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Is the federal government helping companies sell surveillance technology to repressive governments? Sen. Ron Wyden (D-Ore.) wants to know, but a federal subagency has been cagey about the information.
In a letter sent on Saturday, Wyden asked the International Trade Administration (ITA), a subagency of the Department of Commerce, for details about its role in helping US firms sell their surveillance technology to other countries. In the letter, Wyden—a privacy-minded lawmaker who chairs the Senate Committee on Finance—noted that he had been asking for an answer on the matter since last summer.
In August of 2022, the ITA confirmed to Wyden that it “provides assistance” to companies selling surveillance technology. But when asked, the subagency, Wyden writes, “did not provide details on these activities” or the specific help ITA has offered because of “unspecified legal barriers to revealing more [information].” In theory, this work falls within ITA’s purview of promoting US exports: ITA’s website touts that it will help companies compete in foreign markets on everything from “Steel” to “Aerospace and Defense.” But that does not account for the potential buyer: repressive regimes looking to crack down on civil liberties.
Wyden has good reason for suspicion. When the ITA published posts on its website showcasing arenas that are ripe for surveillance and security technology sales, the countries mentioned include not only obvious allies like the United Kingdom, but also others with a history of abusing surveillance technologies, including Honduras, the Philippines, and India.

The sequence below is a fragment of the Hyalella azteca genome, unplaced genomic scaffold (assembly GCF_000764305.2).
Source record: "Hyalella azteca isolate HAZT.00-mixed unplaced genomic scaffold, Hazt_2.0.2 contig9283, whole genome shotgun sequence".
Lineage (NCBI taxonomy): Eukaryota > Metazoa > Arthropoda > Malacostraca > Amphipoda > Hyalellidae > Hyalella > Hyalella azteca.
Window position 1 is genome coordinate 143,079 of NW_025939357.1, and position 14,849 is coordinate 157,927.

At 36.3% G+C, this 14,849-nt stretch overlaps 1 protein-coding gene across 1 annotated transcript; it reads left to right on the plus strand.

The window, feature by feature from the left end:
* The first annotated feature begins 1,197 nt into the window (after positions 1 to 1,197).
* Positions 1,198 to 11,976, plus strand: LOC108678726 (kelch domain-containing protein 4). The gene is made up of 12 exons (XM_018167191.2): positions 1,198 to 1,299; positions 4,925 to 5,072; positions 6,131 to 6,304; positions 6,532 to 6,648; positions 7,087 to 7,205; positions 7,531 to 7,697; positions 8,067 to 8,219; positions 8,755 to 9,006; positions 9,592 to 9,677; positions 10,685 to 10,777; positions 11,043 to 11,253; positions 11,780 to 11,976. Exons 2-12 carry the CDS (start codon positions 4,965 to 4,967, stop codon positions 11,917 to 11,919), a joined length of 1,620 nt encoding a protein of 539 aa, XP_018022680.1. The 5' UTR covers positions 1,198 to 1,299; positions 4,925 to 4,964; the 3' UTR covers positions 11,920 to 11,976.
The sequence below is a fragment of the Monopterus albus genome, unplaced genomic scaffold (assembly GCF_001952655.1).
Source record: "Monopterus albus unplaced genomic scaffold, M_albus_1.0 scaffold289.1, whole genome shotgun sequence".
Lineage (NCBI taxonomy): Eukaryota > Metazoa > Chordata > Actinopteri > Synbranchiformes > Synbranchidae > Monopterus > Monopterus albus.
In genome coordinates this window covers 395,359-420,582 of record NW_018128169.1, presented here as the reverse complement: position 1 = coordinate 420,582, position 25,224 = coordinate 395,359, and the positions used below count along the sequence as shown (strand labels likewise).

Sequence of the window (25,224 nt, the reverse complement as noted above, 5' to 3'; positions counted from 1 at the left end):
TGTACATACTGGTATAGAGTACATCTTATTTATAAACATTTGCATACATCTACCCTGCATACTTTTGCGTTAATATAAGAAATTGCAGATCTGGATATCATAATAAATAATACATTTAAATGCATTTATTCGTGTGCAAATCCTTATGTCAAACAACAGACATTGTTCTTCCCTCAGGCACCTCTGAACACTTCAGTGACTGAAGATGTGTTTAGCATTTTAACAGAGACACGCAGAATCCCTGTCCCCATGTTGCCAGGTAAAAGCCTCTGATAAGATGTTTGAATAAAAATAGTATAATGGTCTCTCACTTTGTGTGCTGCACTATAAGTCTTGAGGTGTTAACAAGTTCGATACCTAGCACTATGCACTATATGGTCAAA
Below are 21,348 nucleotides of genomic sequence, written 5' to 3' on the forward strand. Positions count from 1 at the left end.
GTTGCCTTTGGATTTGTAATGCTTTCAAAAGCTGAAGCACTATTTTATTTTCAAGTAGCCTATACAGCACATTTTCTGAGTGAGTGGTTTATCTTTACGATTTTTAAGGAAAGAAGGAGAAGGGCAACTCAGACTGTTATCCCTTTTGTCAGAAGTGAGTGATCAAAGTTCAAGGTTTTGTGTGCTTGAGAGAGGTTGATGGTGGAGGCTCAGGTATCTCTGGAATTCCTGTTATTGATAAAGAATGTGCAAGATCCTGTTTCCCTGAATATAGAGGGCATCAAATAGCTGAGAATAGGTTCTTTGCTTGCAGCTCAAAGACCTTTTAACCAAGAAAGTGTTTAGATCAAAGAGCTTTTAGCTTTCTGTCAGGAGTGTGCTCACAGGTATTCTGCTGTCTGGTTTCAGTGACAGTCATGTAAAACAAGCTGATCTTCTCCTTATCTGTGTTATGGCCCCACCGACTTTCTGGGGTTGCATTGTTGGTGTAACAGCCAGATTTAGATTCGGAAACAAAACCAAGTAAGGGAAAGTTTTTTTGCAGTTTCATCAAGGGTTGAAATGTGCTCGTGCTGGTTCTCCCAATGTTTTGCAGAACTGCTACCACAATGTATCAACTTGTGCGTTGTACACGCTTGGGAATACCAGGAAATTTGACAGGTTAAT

Amnesty International has warned of the possible harms of India’s growing appetite for surveillance technology, which is particularly concerning in light of the increased persecution of Muslims in the country. In its market intelligence post on India, the ITA did not mention this repression. Instead, in February, the ITA told US firms that the “surveillance systems market in India is growing” and “provides opportunities for U.S. exporters.” Another post on “India’s surveillance and security market” noted “huge opportunities for U.S. companies,” and that “surveillance systems are in demand across all sectors.”
Surveillance tools have been used in Honduras to preserve state power and the drug trade. An ITA post on the country in 2021 noted that the country’s desire to reduce homicide and crime is an opportunity for security technology firms. The president of the Philippines, Rodrigo Dueterte, has for years used surveillance technology, potentially abusing human rights. Still, in 2020 ITA promoted the Filipino market as “an opportunity in projects that require high-end, advanced, and sophisticated technology such as airport security screening solutions.” Posts from the ITA include notes at the bottom encouraging US security and surveillance companies to contact agency officials to “learn about the security and technology opportunities” in the case of Honduras, and for “further information” regarding the sector in the case of the Philippines and India, providing emails for specific staff.
Wyden noted in the letter that at the March meeting the ITA mentioned a forthcoming policy that would govern how the subagency’s staff would “interact with surveillance technology providers going forward” but has not been provided specifics.
The ITA did not respond to a request for comment.
The Biden administration has signaled that it has an interest in curbing human rights abuses abetted by technology, supporting the 2021 U.S.-EU Trade and Technology Council Joint Statement—which calls for the “deployment of new technologies in ways that … respect universal human rights,” and “upholding freedom of expression and privacy rights,” among other protections.
“Given the [Biden] Administration’s stated interest in limiting the human rights abuses made possible by these technologies, ITA must be transparent about its past and current promotion of these technologies abroad,” Wyden wrote.